By Sami Zaptia.
London, 17 September 2020:
Libya’s internationally recognized and beleaguered Prime Minister, Faiez Serraj, announced his ‘‘sincere desire to hand over his duties to a new authority (government) no later than next October‘’. The announcement came in a televised, pre-recorded statement last night.
Sarraj, said that since its formation, his Government of National Accord (GNA) has not operated in a normal atmosphere, but has been exposed every day to internal and external plots and conspiracies.
He said that there are parties that are working to obstruct his government in a remarkable and repeated manner, which has made it face many difficulties and obstacles in many cases in the performance of its duties in the best way. “This is the truth, not an evasion of responsibility, but a recognition of reality, and this is the climate that has accompanied the government’s work since its first day,” he said.
Serraj said his government had chosen to remain silent for a long time for the sole reason which was its sincere desire to incorporate all and reach satisfactory consensus sought in public, through which the country could cross to a shore of safety.
He said that since the signing of the (2015) Skhirat Libyan Political Agreement (LPA), which appointed him to his current position, he has sought to achieve the greatest possible consensus between the parties on the Libyan scene, saying that “we were only concerned to work on unifying the state institutions so that they can provide their services properly to the citizens.”
Serraj said that the political and social climate in the country continues to live in a state of sharp alignment and polarization that made all attempts to find a peaceful settlement that saves blood and preserves the social fabric threatened by rupture, very difficult.
He welcomed the ongoing UN-sponsored consultations and the recommendations that emerged from them between the Libyan parties, hoping that they would be a good start to reach consensus. “If the recent consultations have led to elections and I will be supportive of all understandings, calling on the (House of Representatives and High State Council) Dialogue Committee to accelerate the formation of a new (executive) authority’’.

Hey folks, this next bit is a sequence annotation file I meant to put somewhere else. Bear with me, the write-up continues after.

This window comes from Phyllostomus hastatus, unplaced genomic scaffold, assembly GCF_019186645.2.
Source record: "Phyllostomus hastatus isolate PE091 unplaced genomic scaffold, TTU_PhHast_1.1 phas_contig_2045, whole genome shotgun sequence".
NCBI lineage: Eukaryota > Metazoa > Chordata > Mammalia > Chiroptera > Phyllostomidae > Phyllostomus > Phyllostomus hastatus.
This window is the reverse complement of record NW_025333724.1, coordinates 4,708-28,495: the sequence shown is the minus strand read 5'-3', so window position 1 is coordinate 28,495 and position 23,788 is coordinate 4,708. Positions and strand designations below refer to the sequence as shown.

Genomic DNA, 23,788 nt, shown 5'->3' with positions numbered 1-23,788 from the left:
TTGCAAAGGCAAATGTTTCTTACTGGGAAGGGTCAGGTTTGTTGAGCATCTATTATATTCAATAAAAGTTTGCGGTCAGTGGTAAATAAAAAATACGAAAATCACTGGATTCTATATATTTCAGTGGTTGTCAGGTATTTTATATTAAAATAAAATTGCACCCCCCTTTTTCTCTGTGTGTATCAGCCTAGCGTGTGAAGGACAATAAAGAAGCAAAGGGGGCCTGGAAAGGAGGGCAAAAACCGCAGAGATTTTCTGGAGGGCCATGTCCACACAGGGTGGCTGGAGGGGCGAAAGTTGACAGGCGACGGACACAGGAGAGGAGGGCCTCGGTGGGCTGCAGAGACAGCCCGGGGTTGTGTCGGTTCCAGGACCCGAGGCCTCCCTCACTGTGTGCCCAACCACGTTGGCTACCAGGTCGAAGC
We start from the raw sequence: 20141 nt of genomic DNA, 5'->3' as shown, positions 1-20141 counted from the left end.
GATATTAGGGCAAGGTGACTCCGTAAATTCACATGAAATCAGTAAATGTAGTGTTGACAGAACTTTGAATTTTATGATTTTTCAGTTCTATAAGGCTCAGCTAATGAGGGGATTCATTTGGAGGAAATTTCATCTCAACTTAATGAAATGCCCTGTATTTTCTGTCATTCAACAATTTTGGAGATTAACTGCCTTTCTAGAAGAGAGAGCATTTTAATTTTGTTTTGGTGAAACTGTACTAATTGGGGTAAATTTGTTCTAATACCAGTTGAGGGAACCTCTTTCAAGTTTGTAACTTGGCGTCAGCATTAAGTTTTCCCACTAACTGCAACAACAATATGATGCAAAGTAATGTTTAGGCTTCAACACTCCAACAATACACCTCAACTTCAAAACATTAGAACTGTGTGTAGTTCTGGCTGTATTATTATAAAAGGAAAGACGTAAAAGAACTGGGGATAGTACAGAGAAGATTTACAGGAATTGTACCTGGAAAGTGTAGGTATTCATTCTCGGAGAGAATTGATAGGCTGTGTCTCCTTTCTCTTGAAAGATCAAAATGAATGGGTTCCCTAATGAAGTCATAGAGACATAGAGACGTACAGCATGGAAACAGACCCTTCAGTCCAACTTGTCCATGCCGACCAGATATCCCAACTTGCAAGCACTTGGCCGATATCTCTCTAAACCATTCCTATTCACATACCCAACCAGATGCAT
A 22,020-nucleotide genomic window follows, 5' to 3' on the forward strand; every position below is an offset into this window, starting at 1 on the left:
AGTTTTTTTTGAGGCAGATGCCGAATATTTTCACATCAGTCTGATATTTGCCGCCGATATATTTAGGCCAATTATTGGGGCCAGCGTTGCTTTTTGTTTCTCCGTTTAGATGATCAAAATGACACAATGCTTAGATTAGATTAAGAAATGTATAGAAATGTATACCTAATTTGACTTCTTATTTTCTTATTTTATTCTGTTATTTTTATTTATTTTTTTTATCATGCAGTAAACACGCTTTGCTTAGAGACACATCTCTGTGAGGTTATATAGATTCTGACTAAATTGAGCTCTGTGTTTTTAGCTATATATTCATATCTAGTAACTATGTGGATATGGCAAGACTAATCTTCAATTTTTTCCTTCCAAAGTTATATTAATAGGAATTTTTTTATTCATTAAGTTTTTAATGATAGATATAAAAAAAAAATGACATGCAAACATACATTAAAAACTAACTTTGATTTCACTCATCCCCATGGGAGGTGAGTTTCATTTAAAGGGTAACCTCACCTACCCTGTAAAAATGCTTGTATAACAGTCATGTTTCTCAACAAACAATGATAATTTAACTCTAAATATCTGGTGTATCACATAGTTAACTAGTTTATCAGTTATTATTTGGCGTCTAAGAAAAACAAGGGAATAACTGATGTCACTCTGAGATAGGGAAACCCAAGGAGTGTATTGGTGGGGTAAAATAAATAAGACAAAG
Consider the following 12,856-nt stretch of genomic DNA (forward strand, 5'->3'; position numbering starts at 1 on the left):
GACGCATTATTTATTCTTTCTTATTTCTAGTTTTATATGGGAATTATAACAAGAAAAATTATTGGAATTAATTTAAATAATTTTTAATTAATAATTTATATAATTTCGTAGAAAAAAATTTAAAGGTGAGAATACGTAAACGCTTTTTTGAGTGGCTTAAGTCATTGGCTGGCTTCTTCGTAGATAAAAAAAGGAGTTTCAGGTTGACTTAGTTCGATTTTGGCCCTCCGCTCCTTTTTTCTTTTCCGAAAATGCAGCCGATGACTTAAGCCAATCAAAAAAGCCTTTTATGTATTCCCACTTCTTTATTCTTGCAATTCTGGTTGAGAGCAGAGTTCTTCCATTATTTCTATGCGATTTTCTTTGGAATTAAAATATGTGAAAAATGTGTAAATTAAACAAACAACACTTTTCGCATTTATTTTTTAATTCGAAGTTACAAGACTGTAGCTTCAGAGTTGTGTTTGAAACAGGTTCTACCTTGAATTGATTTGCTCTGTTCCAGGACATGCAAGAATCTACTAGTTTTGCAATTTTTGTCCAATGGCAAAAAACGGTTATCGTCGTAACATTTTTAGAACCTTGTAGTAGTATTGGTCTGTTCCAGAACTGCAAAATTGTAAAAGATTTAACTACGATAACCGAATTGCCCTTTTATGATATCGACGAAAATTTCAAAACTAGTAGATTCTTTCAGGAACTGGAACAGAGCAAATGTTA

Although Serraj announced he was ”sincere” in his intention to give up power in his speech last night, many Libyans are still sceptical. Many see his announcement as just another attempted sedative attempting to reduce the tensions within the country and specifically in western Libya.
Reaction to protests, shooting at protesters and subsequent political fallout
Many see it as purely a reaction to the protests against the ineffectiveness of his government. The protesters were shot at by security forces recognized by his government precipitating in a political fallout which included Serraj suspending his Interior Minister, announcing a reshuffle and firing off a flurry of decrees aimed at reducing tension. It did not work.
The heavy downpour of rain of two days ago that flooded streets in Tripoli and Misrata and a photograph of university students taking exams using the light from their mobile phones because of a power cut, provided graphic evidence of a failed government. Serraj has failed since 2015 to resolve even one of the basic problems of continuous and acute power and water cuts, poor mobile and internet coverage, fuel and cooking gas shortages, acute cash shortages, a dramatic fall in the value of the black-market exchange rate of the Libyan Dinar and the perception of widespread state-sector corruption.
The announcement of his ”intention to handover” is also seen as a reaction to the provisional resignation by the Abdulla Thinni eastern-based government after protesters there set fire to state buildings and were shot at by eastern government-recognized security forces. Western Libyans were asking if Thinni could resign, why couldn’t Serraj.